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Is the Direxion Moonshot Innovators ETF heading for the stars?

The Direxion Moonshot Innovators ETF [MOON] carries both opportunities and risks – and as the Cambridge English Dictionary defines “moonshot” as “a plan or aim to do something that seems almost impossible”, it’s perhaps unsurprising that the fund’s share price has been volatile during its first year of trading.

Yet moonshots drive the stock market. Over the last 30 years, all of the market’s $56.2trn net wealth has been generated by just 1.5% of companies. Between 2016 and 2019, five companies accounted for 22% of net wealth creation.

The Direxion Moonshot Innovators ETF invests in 50 companies that it considers innovative and derives its holdings from the S&P Kensho Moonshots index (KMOON). KMOON itself launched only a month before Direxion’s Fund and selects companies based on an “early-stage composite innovation score”, a combination of resources a company allocates to innovation and how much importance it gives to innovative culture and mission.

ETF founder and Direxion CEO David Mazza explained the passive fund’s criteria was different from those used by its active counterparts in the field, such as Cathie Woods ARKK (which it outperformed ten-fold in the early part of the year). MOON values stocks according to how much more they spent on R&D relative to their sales than their peers, and how many more times innovation terms cropped up in their corporate filings.

“When we think about moonshot innovation, it’s not just based off of finding the next meme stock. We purposely focused only on small to mid-cap companies” - Direxion CEO David Mazza

 

“When we think about moonshot innovation, it’s not just based off of finding the next meme stock,” Mazza told CNN. “We purposely focused only on small to mid-cap companies.”

Just over a third (34.31%) of its holdings are in the IT sector, with a further 16.00% in industrials and 14.93% in non-classified equity. Its top holding, San Francisco-based Lending Club Corp [LC] (4.22%) gained 1000% in the 12 months to October 2021. The firm was boosted by its purchase of digital-only bank Radius Bancorp last winter, which led to it shutting down its original peer-to-peer lending platform and ramping up investment in its own moonshot technology, “AI credit decision-making”, but has lost over a third since, standing at $29.25 at 10 December’s close.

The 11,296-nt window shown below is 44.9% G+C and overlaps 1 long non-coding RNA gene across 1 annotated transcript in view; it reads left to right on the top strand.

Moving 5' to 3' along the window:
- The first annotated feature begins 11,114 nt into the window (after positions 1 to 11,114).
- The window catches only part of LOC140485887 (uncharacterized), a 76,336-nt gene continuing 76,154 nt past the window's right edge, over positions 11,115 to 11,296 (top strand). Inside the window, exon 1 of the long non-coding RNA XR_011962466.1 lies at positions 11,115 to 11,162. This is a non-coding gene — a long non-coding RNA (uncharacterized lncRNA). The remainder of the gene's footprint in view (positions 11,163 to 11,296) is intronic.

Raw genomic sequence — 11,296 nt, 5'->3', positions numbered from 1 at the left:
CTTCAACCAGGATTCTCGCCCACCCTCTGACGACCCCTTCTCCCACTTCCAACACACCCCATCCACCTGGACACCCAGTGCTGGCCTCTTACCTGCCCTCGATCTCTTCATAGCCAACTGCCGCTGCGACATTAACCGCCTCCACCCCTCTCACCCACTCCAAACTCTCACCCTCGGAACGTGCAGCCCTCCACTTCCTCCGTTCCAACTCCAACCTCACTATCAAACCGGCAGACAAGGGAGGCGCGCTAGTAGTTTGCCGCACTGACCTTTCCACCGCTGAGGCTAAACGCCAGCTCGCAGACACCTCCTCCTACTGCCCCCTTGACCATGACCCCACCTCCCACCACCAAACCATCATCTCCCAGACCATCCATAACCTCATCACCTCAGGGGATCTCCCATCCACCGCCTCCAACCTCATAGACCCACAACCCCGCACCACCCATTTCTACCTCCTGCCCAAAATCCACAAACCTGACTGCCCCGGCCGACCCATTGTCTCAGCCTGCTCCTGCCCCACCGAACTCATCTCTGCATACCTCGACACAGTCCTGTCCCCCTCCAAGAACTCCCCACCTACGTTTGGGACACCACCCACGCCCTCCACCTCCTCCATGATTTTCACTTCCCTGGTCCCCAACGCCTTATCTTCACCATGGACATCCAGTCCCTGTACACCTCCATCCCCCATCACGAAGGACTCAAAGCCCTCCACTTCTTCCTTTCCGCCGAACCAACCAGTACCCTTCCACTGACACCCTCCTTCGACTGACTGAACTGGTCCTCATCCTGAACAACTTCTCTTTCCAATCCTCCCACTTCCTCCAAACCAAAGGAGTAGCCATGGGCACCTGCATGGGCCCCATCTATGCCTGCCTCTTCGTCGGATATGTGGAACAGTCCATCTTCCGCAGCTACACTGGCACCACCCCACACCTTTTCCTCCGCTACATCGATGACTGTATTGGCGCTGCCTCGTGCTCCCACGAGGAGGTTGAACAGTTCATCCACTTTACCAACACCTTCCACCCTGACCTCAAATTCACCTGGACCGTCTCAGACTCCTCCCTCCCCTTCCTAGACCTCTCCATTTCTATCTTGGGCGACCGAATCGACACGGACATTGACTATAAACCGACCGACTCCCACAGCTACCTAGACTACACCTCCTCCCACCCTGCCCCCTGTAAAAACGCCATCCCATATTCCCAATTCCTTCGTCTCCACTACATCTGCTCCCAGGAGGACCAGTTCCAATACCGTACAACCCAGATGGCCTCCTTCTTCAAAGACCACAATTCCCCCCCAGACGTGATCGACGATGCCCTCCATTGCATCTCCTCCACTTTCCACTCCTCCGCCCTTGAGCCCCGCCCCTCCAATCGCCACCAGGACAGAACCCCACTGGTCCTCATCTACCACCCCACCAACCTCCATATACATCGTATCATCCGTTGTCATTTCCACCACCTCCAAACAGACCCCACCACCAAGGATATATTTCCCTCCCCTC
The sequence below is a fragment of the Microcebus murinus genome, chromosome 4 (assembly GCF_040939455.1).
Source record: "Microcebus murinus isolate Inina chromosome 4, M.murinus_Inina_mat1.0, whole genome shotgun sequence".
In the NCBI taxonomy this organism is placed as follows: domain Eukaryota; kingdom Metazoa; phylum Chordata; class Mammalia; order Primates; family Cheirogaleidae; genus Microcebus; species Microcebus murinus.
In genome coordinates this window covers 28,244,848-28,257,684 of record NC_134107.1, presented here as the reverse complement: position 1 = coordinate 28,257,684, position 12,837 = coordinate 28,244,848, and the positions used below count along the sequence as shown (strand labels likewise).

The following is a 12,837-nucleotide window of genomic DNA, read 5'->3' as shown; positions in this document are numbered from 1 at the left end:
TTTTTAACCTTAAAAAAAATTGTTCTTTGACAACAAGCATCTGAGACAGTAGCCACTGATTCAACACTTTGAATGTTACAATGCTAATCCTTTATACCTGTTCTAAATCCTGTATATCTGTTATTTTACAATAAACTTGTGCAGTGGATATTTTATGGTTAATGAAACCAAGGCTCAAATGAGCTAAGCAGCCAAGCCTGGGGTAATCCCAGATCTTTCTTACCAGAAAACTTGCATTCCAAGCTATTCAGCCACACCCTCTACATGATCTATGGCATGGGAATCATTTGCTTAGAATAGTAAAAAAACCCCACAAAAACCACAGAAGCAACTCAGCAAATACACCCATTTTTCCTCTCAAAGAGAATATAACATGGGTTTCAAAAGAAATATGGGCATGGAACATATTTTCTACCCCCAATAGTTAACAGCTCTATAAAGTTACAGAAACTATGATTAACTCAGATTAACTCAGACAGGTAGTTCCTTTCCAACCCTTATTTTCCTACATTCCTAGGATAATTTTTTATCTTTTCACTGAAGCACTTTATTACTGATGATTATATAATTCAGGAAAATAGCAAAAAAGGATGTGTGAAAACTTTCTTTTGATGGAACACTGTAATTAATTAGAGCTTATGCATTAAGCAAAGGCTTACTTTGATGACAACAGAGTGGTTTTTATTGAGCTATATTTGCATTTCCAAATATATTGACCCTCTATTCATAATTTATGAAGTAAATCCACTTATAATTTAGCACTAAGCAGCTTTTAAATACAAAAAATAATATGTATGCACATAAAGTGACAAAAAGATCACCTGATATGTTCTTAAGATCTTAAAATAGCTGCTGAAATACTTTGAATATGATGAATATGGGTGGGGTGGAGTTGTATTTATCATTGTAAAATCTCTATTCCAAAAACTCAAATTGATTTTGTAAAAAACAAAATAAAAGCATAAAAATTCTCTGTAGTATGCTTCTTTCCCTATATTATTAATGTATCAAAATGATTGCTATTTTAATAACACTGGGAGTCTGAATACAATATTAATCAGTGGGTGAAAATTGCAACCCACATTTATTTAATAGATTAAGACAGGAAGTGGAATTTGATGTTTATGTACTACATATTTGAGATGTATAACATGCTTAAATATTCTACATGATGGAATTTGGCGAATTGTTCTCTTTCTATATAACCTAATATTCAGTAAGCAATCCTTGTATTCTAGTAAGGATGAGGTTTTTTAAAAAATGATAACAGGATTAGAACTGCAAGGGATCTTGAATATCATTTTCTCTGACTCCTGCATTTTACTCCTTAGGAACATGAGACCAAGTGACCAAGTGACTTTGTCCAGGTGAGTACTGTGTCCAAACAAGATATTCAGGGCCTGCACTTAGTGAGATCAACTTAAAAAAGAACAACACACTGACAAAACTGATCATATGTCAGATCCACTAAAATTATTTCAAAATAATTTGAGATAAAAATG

Second on Direxion’s Moonshot holding list is Californian cloud-based service company and app maker Asana [ASAN], whose main product “simplifies team-based work management”. It, too, enjoyed a spectacular six-month rise from $28.58 in May to a high of $141.66 in November, but in the last four weeks has more than halved to $68.25. This was despite Q3’s $100.3m revenue exceeding the company’s expected $93m, but reflected concerns about slowing growth – down 2% from Q2 – and billings down to 56% from 81% in Q2.

Other holdings have been similarly volatile. Innovative liver and respiratory diseases biotech Arcturus Therapeutics Holdings Inc [ARCT] (3.57%) reported a financial year loss of $72m which, compounded by poor data from trials of a one-shot COVID vaccine, has seen its shares plummet from an $86.78 high in February to $34.57 in December as investors wonder if it will ever break even.

Mazza appreciates that volatility comes with the moonshot territory. “During the first half of 2021, we witnessed some real moonshot potential come to fruition,” the chief executive said. MicroVision [MVIS] for instance, whose announcement that its first-generation, long-range LIDAR sensors and their potential impact on the EV market delivered 250% gains from March to June. “But on the flip side, not all moonshots reach their full potential,” Mazza added, referencing  Adverum Biotechnologies [ADVM], which had to abandon a diabetic gene therapy trial after its side effects included decreased vision. “Less than ideal outcomes are common in the genetic engineering space, but we continue to press forward for solving some of the most audacious and unmet needs in human health.”

“Less than ideal outcomes are common in the genetic engineering space, but we continue to press forward for solving some of the most audacious and unmet needs in human health” - Direxion CEO David Mazza

 

The world is changing so fast that moonshot investment is likely a part of a brave new world we need to embrace, says market analyst Thomas Yeung, author of investorplace.com’s The Moonshot Investor.

“The investing world is changing. The turbulence caused by “meme” stocks, NFTs, cryptocurrencies, and others is just the start,” Yeung said.

“With the rise of zero-cost stock trading, self-fulfilling prophecies have spilled into the world of regular investing. That means momentum has become one of the single-most powerful predictor of stock market returns. The new rules bring huge profits and moonshots do occur.”

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